Background: The purpose of this study is to re-evaluate our series of patients affected by a colonic non-neoplastic disease, in order to measure the percentage in whom we were unable to make a correct diagnosis after the first clinical and histological approach and to single-out the reasons for our inability to reach the correct diagnosis.
Methods: During the period 1985-1999 we observed 1228 patients affected by chronic inflammatory colonic diseases.
Results: In 859 patients (69.9%) an ulcerative colitis was diagnosed for the first time, and 248 patients (20.1%) were affected by Crohn's colitis. One hundred and twenty-one patients (9.8%) were defined as being affected by an undetermined colitis. Forty-three patients of these had a definite diagnosis, afterwards: 27 patients were affected by ulcerative colitis and 16 by Crohn's colitis. Differential diagnosis between inflammatory large bowel diseases (ILBD) and other forms of colitis was set out as follows: 62 cases out of 1228 were consequent on a bacterial infection or parasitosis; in 28 patients a colitis pseudomembranosus was diagnosed. Eighteen cases of ischemic colitis are reported and 14 patients were affected by NSAID-related colitis. In another 6 patients we diagnosed a postradiation colitis. In 22 cases mimicking a Crohn's colitis we ascertained 9 patients affected by intestinal lymphoma, 11 mycobacterium tuberculosis related intestinal infections and 2 cytomegalovirus related colitis.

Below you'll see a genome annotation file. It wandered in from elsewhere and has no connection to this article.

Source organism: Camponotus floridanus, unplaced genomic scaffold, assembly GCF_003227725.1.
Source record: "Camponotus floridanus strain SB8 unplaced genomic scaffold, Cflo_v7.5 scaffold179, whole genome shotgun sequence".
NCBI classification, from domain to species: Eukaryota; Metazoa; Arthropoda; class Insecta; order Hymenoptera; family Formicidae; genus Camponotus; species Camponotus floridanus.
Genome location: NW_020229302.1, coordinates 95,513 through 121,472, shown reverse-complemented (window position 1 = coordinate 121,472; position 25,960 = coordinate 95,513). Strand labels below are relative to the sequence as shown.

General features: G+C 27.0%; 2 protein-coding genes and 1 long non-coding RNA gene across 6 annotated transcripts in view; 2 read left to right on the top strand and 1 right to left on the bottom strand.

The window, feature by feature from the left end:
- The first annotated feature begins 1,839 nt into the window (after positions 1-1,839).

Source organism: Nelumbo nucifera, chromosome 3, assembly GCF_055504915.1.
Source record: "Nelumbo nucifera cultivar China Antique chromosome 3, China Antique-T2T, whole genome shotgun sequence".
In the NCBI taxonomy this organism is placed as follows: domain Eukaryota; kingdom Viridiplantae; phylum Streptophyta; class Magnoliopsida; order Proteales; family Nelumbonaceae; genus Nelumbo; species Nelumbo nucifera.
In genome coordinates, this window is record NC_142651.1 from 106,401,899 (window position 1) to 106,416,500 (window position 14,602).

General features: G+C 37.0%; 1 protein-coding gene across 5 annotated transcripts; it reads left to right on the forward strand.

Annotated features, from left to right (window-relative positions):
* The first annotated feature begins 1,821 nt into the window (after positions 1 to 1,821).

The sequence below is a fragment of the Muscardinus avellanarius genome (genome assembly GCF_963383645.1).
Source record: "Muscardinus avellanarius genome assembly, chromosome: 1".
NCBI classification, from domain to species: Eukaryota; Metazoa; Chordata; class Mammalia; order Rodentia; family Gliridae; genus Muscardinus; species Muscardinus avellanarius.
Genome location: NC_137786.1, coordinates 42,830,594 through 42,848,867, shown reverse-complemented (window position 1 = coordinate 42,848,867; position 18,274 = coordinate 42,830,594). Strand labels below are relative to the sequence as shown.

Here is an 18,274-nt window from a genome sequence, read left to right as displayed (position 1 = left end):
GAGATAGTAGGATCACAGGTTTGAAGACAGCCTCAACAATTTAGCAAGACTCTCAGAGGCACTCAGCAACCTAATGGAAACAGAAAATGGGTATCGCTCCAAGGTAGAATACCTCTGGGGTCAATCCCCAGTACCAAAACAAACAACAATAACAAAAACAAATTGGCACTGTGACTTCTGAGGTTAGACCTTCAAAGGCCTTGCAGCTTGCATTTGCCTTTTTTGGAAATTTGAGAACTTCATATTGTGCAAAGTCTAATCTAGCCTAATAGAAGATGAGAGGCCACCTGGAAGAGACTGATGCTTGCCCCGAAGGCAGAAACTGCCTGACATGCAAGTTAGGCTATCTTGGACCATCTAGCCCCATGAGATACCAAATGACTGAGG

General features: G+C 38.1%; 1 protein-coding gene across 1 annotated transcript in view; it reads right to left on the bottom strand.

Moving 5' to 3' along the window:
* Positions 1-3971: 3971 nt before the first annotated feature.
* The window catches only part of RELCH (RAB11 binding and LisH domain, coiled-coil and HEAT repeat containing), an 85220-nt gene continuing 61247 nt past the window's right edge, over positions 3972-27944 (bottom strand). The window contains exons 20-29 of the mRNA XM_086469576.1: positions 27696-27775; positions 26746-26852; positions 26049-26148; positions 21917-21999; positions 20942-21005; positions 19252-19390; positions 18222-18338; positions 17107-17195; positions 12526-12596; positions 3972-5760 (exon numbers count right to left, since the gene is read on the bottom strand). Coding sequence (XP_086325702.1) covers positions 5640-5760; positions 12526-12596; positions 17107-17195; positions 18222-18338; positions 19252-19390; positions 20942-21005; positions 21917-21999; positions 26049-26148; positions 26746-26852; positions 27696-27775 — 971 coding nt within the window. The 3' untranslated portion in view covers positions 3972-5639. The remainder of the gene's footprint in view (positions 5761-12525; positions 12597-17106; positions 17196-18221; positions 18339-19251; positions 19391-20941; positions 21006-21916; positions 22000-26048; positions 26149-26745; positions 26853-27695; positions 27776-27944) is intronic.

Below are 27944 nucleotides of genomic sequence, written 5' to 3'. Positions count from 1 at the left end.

Conclusions: Despite progress in scientific acquisitions and in diagnostic methods, correct initial diagnosis of ILBD is still difficult, even though it will be defined with time.